Rowland: Windy city steals away California’s Lucas legacy
06/26/2014 12:00 AM
06/26/2014 9:57 AM
By George, he has gone and done it.
This week, it became official: Modesto native son and longtime Bay Area denizen George Lucas has picked the Midwestern city of Chicago as the new home to his massive collection of art and movie memorabilia. The legendary filmmaker had long wanted his signature museum to sit in a prime spot near Crissy Field in the Presidio. But officials in San Francisco scrapped that plan, offering Lucas first a smaller site in the national park and then a waterfront spot just south of the Bay Bridge.
Instead, Lucas chose Chicago, the home of his wife, Mellody Hobson, to hang his formidable $700 million project. His museum is now slated to sit on 17-acre plot of land on the shores of Lake Michigan.
The ultimate reason for his decision to pick Chicago over San Francisco (and Los Angeles, which got into the wooing game after the City by the Bay’s initial rejection of his plan) might boil down to simple economics. Chicago Mayor Mayor Rahm Emanuel lobbied hard for the museum to move to his Windy City and offered the plot for a lease of just $1 a year. In San Francisco, Lucas would have had to shell out some $30 million or more to buy the port property.
In a statement to the Chicago Tribune, Lucas said, “Choosing Chicago is the right decision for the museum, but a difficult decision for me personally because of my strong personal and professional roots in the Bay Area.”
This is great news for Chicago, lousy news for San Francisco, and déjà vu for Modesto. (We won’t comment on what it means to L.A., because – let’s face it – we’re pretty much happy when anyone beats L.A.)
When you think legacy, you automatically have to think back. Lucas’ legacy is in the stars – filled with lightsabers and pod racers and those galaxies so far, far away. But it was undeniably built in California. He grew up in Modesto. He went to college in Los Angeles. He made his movies partly in Marin County. California made George Lucas, and he made wonderful things here in return.
Chicago, well, his wife of just over a year lives there. He says he considers the city his second home. But is second – second choice, second home – really good enough? Is the heartland city really where Lucas wants to forever leave his heart and legacy?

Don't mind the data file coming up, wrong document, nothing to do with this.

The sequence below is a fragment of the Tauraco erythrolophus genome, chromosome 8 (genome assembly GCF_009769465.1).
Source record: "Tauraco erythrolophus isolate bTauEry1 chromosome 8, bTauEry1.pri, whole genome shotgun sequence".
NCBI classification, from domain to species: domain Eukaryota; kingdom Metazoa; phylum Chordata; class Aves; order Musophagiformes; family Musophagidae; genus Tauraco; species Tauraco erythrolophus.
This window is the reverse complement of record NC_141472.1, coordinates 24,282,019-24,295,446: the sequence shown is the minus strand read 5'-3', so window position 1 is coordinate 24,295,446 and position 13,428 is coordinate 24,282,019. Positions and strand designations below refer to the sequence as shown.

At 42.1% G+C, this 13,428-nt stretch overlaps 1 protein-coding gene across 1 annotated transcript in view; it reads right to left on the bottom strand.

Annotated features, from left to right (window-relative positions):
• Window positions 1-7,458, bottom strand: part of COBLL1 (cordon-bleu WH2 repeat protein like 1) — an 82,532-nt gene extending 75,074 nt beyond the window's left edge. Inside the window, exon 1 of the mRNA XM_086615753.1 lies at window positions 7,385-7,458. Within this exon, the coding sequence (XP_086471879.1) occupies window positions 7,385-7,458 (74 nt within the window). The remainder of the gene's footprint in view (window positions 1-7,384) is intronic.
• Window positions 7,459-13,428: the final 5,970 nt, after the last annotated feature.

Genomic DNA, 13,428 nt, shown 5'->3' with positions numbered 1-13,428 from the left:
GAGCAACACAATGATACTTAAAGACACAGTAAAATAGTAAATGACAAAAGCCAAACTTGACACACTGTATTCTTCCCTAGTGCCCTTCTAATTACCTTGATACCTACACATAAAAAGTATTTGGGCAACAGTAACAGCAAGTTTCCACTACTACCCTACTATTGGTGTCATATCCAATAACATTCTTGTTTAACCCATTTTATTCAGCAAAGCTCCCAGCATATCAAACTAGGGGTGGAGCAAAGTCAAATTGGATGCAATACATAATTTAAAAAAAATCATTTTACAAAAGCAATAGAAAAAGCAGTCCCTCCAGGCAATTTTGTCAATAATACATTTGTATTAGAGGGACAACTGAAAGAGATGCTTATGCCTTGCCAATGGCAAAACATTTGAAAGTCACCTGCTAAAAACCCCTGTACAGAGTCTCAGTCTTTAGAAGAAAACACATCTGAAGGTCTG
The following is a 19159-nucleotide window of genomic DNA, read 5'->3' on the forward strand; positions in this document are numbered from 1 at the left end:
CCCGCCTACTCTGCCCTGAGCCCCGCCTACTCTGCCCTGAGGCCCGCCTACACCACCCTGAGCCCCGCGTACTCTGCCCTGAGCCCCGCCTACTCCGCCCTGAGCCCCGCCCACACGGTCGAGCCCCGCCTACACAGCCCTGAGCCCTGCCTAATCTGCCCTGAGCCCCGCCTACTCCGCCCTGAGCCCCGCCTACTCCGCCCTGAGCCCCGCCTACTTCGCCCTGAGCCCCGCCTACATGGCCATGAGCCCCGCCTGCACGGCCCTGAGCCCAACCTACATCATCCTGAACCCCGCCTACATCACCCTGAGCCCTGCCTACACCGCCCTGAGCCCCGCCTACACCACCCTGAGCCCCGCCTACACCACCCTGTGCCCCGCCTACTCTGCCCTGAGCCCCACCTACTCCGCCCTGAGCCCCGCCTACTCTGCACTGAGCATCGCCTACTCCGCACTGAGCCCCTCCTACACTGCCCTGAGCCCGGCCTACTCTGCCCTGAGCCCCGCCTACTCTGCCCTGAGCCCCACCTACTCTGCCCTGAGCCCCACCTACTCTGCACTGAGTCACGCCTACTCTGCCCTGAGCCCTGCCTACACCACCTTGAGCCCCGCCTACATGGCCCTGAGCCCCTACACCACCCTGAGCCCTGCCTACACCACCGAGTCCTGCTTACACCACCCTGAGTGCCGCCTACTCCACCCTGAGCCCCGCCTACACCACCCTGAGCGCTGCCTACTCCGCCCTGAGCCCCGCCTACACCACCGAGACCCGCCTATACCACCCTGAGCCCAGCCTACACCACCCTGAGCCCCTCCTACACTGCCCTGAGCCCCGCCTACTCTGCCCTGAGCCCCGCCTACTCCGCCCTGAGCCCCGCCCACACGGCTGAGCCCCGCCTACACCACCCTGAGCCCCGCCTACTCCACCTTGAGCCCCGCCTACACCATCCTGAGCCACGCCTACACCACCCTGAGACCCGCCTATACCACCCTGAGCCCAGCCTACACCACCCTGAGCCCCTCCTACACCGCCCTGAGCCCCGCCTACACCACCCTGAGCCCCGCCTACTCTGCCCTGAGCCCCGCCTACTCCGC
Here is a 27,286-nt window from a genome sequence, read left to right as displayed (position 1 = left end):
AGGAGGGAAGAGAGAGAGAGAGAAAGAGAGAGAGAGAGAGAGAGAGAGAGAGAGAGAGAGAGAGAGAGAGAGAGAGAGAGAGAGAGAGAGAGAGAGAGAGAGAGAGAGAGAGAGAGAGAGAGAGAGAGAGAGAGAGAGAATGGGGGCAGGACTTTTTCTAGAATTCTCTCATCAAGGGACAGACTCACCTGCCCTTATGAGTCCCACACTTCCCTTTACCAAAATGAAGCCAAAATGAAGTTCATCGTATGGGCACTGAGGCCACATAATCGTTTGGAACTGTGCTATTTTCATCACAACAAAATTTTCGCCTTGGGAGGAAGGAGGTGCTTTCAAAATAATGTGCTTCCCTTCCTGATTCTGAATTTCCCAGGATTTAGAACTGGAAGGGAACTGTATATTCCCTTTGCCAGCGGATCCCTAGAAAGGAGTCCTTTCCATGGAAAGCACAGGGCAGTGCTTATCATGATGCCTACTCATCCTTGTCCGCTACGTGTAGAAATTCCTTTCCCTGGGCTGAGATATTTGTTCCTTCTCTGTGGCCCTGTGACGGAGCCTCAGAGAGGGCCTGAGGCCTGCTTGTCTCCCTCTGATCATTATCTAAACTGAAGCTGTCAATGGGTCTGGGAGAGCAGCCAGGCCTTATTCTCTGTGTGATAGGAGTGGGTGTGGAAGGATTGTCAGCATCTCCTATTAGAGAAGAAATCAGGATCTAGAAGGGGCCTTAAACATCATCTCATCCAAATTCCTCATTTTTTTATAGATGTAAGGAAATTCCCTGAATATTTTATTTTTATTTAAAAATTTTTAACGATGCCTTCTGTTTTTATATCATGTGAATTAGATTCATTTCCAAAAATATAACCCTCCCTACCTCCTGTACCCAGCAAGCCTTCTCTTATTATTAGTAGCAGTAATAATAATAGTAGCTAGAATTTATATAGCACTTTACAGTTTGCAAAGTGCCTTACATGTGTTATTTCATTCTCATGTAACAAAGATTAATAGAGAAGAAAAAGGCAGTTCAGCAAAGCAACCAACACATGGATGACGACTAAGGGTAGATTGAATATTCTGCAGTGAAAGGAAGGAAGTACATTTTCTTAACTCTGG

There were dreamers among us who had hoped against hope that Lucas might cast a glance at his old hometown of Modesto for his museum. We’ve had opinion columns and letters to the editor stating as such recently. But those of us who have lived here for any length of time knew that was never going to happen. Such public sentimentality for the places of his past is apparently not a priority for Lucas.
The filmmaking icon has made exceedingly rare public appearances back in Modesto since he rocketed to fame. He and then fiancée Hobson graciously waved and smiled to the crowd when Lucas was grand marshal of last year’s American Graffiti Classic Car Parade. But until then his trips back to the Valley where he was raised and his three sisters still live were the stuff of rumor. He did not attend the 1997 dedication of the statue of two teens resting on a Chevy hood at his namesake Lucas Plaza. (He was in London filming “Phantom Menace” at the time.)
I had the good fortune to interview him, twice. And both times, he acknowledged the city as a fine place to grow up, but when asked if any inspiration was drawn from Modesto to ultimately create his movie masterpieces, his answer was simply, “No, not really.”
As he told me back in 2005 when we were talking about the last of his “Star Wars” prequels, “Revenge of the Sith,” “You don’t really make movies about the way you grew up.”
Then again, last year, when asked how Modesto influenced some of his more popular works, he said, “Most of these things come out of your imagination.”
But there was one movie, set in 1963 and released in 1973, where we know our town’s influence on the moviemaker can undeniably be felt. “American Graffiti,” his ode to cars and cruising, remains the one blip of nostalgia on Lucas’ storied career.
So now, people from the places that helped nurture him will be traveling more than 1,500 miles to see the monument he is building to his own artistic legacy.
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